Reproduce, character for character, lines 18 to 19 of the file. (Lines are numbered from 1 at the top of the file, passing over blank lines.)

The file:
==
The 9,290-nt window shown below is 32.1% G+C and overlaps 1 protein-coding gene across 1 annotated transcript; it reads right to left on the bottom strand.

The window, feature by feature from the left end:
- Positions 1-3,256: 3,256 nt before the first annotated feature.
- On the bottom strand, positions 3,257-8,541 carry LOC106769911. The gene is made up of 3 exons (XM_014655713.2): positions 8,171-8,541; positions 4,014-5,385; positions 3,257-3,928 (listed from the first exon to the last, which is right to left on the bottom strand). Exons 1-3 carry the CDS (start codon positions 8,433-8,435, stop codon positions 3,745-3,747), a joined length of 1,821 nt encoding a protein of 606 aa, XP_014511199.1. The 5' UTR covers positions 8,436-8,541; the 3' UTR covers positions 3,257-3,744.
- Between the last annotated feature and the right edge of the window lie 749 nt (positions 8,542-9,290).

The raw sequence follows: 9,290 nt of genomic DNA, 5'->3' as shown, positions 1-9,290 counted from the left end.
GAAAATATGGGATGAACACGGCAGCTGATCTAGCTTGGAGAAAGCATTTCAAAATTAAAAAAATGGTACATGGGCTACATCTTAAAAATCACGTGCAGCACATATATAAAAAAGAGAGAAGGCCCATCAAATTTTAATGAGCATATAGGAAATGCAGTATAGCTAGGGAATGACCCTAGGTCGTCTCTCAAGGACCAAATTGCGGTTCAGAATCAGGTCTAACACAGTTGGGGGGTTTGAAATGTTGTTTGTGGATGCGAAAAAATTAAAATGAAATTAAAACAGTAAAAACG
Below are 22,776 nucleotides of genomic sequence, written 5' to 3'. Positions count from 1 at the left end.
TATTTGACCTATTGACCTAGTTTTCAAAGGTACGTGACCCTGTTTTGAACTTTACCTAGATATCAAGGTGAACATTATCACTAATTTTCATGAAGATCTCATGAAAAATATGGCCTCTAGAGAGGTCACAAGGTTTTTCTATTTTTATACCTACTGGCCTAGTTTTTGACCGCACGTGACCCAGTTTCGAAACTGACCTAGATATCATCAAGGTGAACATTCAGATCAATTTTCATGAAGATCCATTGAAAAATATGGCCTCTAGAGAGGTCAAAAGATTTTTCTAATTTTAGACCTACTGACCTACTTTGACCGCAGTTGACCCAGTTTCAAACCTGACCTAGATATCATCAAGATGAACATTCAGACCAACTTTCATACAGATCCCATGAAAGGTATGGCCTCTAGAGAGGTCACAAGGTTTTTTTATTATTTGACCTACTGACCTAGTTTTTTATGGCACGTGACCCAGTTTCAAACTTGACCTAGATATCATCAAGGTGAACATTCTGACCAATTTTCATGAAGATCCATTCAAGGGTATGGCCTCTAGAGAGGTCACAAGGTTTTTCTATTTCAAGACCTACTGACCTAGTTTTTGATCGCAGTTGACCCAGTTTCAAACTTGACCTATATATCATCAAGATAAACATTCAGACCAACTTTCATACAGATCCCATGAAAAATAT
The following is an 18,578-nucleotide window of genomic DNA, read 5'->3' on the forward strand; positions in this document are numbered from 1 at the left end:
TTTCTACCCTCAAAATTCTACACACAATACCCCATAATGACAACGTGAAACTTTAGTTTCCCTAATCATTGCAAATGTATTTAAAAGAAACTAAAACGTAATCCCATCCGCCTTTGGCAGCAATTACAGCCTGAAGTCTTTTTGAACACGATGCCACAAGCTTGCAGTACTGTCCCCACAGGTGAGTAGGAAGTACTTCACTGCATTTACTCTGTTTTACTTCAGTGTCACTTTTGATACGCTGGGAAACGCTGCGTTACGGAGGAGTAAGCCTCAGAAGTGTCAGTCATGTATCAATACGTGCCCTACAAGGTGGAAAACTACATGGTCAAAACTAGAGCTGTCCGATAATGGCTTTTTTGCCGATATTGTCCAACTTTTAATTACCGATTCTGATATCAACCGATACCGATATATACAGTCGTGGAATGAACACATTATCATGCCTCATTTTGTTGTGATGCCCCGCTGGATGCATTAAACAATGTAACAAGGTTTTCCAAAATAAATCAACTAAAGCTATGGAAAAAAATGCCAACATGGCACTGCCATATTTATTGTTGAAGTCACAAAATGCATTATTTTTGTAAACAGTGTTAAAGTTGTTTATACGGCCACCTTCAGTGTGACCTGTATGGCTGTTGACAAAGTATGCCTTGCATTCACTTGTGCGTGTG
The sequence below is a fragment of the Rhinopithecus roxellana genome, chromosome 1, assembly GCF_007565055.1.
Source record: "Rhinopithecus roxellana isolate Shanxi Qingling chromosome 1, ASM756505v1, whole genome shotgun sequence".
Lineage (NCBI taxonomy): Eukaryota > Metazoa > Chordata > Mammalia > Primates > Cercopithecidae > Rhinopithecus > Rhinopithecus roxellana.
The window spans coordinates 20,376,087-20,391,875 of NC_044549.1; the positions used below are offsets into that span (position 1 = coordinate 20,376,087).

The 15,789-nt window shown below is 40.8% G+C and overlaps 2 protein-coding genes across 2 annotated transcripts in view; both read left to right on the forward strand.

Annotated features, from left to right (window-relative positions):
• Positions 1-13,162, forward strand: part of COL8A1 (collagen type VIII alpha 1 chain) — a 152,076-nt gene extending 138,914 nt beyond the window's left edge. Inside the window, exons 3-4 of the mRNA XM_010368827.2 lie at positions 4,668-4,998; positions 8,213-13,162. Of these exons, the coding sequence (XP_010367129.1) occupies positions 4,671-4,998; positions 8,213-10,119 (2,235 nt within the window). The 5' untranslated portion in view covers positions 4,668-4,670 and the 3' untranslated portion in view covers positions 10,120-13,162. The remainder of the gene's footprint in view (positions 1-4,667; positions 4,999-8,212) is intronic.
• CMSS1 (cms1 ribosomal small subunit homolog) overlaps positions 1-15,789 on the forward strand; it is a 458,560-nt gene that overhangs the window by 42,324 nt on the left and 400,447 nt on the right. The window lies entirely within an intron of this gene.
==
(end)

• Positions 1-13,162, forward strand: part of COL8A1 (collagen type VIII alpha 1 chain) — a 152,076-nt gene extending 138,914 nt beyond the window's left edge. Inside the window, exons 3-4 of the mRNA XM_010368827.2 lie at positions 4,668-4,998; positions 8,213-13,162. Of these exons, the coding sequence (XP_010367129.1) occupies positions 4,671-4,998; positions 8,213-10,119 (2,235 nt within the window). The 5' untranslated portion in view covers positions 4,668-4,670 and the 3' untranslated portion in view covers positions 10,120-13,162. The remainder of the gene's footprint in view (positions 1-4,667; positions 4,999-8,212) is intronic.
• CMSS1 (cms1 ribosomal small subunit homolog) overlaps positions 1-15,789 on the forward strand; it is a 458,560-nt gene that overhangs the window by 42,324 nt on the left and 400,447 nt on the right. The window lies entirely within an intron of this gene.